The draft state (310) corresponds to the preparation phase,
when the filing team is entering (creating) new data (312)
into the production database with the filing system of the
invention. While in this state, members of the filing team
can do as many updates (314) as necessary on the new
entered data. When done new data is normally submitted
(316) to the next validation state. It is worth noting here
that the new entered data (referenced by a same filing
number) can be all deleted as long as they have not been
promoted to the last state: the production state (where
they become visible and can be used immediately by a
The manual validation state (320) corresponds to a first
identified type of validation to be done by specialized
members of an expert team (322). In the example of the fare
database used to illustrate the invention, this state
corresponds to the validation of the non price able elements
of the new fare (rules and routes). While in this state,
updates are forbidden in order to keep unchanged the data
being currently validated. Manual validation may lead to
reject the filing (324) so that to get back to the previous
state (where data can be further modified by the filing team).
Otherwise, the new entered data are possibly submitted
(326) to a second type of validation. A third option may
consist in submitting (328) the new entered data directly to
the last state, i.e.; to the production state (340).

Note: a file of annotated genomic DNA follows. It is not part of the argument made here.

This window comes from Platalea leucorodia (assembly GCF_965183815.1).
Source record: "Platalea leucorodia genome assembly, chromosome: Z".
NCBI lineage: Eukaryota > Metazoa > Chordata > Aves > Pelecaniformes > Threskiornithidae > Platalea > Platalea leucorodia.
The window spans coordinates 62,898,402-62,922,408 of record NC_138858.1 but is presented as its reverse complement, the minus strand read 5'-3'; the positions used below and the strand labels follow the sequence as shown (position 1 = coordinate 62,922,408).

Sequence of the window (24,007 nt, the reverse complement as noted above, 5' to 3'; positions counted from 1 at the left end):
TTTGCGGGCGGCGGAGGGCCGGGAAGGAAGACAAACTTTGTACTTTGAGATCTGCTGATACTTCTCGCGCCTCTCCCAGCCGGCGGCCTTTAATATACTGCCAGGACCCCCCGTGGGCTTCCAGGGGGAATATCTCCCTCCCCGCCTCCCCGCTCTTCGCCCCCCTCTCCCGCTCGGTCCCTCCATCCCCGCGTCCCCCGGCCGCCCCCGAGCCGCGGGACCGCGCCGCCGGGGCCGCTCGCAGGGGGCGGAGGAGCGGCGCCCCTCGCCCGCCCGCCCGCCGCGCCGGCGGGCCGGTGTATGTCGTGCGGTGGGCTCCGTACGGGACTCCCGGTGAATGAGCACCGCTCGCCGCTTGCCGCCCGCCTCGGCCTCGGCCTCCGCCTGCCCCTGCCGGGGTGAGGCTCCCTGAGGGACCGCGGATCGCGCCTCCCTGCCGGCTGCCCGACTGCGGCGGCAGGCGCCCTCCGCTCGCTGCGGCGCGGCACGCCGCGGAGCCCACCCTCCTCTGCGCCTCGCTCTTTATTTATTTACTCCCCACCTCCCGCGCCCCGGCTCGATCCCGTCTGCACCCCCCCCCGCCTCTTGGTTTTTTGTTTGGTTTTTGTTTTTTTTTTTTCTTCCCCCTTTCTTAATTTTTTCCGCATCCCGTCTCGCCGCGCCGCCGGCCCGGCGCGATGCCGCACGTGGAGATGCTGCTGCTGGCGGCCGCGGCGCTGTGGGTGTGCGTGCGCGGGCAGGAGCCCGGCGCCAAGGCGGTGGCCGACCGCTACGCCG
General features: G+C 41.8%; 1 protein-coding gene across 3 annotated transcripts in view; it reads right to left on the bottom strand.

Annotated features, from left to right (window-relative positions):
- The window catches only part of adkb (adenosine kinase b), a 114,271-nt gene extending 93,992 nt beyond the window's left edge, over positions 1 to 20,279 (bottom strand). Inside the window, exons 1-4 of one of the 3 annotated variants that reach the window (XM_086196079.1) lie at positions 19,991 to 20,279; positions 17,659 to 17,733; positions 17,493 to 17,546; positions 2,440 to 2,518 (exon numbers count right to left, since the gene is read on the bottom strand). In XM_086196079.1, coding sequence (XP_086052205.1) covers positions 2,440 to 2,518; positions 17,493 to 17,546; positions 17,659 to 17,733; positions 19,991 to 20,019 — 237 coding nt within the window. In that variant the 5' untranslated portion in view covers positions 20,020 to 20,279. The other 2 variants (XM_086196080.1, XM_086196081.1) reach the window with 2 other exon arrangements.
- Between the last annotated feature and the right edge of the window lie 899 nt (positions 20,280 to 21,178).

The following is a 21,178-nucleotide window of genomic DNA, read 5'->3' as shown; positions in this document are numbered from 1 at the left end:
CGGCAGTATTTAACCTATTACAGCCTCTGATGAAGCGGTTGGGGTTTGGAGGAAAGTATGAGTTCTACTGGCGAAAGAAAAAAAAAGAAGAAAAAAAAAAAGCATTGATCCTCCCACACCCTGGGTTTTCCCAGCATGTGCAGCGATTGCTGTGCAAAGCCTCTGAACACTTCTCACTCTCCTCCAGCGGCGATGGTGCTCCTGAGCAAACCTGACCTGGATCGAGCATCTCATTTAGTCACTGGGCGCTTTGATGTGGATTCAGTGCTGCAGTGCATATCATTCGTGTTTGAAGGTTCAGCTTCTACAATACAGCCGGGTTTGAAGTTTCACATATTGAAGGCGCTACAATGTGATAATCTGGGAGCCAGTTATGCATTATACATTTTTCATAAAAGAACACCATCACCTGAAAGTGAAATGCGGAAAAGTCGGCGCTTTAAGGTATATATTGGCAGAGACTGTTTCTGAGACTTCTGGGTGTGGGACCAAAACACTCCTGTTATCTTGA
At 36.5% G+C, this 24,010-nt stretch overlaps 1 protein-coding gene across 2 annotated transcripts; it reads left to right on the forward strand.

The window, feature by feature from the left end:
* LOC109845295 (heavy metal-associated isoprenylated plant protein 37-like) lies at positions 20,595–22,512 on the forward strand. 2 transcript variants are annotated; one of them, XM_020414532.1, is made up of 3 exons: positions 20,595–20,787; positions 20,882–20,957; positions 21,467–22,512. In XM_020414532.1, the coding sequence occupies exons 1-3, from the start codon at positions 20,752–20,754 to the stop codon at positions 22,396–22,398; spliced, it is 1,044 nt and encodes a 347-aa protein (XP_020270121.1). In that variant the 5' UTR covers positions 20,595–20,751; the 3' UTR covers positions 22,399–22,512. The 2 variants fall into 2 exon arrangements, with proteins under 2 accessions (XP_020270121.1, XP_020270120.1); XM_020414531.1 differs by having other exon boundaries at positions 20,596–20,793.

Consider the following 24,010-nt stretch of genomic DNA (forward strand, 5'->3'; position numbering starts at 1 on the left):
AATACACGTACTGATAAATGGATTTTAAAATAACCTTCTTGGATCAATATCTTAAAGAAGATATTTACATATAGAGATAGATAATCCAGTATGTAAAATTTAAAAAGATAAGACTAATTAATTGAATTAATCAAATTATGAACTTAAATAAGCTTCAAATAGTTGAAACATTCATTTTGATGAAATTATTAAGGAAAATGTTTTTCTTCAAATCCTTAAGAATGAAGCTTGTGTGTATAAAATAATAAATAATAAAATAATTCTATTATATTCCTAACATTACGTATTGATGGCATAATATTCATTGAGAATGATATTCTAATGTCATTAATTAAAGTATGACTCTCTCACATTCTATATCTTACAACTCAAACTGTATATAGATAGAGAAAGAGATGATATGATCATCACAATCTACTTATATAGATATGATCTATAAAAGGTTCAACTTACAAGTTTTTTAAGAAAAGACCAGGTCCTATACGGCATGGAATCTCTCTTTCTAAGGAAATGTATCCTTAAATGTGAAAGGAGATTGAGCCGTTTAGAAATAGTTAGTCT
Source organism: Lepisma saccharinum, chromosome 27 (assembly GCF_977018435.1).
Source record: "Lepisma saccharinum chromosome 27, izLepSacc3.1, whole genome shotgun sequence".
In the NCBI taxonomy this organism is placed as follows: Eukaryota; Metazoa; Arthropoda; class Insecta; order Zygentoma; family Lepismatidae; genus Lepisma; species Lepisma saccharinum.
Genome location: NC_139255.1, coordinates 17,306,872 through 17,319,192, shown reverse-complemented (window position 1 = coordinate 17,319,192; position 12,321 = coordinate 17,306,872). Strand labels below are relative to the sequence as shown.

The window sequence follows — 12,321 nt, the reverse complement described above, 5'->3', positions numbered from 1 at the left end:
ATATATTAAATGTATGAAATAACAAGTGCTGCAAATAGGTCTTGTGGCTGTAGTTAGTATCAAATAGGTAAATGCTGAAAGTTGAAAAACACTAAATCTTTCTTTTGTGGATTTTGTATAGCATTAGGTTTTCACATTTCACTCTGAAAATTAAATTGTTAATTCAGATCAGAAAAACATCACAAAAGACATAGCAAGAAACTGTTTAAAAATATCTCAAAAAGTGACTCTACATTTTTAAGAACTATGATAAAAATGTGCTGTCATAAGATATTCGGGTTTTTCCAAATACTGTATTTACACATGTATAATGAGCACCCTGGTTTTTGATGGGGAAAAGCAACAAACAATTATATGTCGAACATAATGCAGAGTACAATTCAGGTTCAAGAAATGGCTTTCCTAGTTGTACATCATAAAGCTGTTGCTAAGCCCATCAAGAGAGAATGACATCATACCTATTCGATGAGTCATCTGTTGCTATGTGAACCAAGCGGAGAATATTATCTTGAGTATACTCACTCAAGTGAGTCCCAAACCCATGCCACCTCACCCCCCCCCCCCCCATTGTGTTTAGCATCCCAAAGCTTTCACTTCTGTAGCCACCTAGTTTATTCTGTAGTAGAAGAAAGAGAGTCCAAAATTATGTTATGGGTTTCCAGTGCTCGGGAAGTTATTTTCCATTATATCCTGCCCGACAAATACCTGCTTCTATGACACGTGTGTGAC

The applicative validation state (330) corresponds to a
second identified type of validation by specialized members
of an expert team. In the example of the fare database this
corresponds to the validation of the price able elements of the
new fare by the team of fare experts (332) which may invoke
the pricing engine as if the new entered data were already
published. In this state, which is normally intended to finalize
the filing, fare updates are allowed (334) because this phase is
most of the time done assuming the new entered data are
indeed price able (since the other elements have already been
validated at previous state). The new data can however be
rejected (336) by the expert team if necessary. If not, the
new data can be submitted any time after to the production
state (338). The transition to the production state can thus
be postponed until the date chosen to release the new fare.
The selling state (340) corresponds to the production state.
When the data are published they become immediately
available to the pricing engine. To maintain full compatibility
with the legacy filing system updates in the production state
are permitted (342) so that the changes made by members of
the expert team can still be made immediately visible to the
pricing engine as in the legacy system. Also, the filing team is
left with the opportunity of using production data (344) to
start with when creating a new fare rather than entering a
whole new set of data.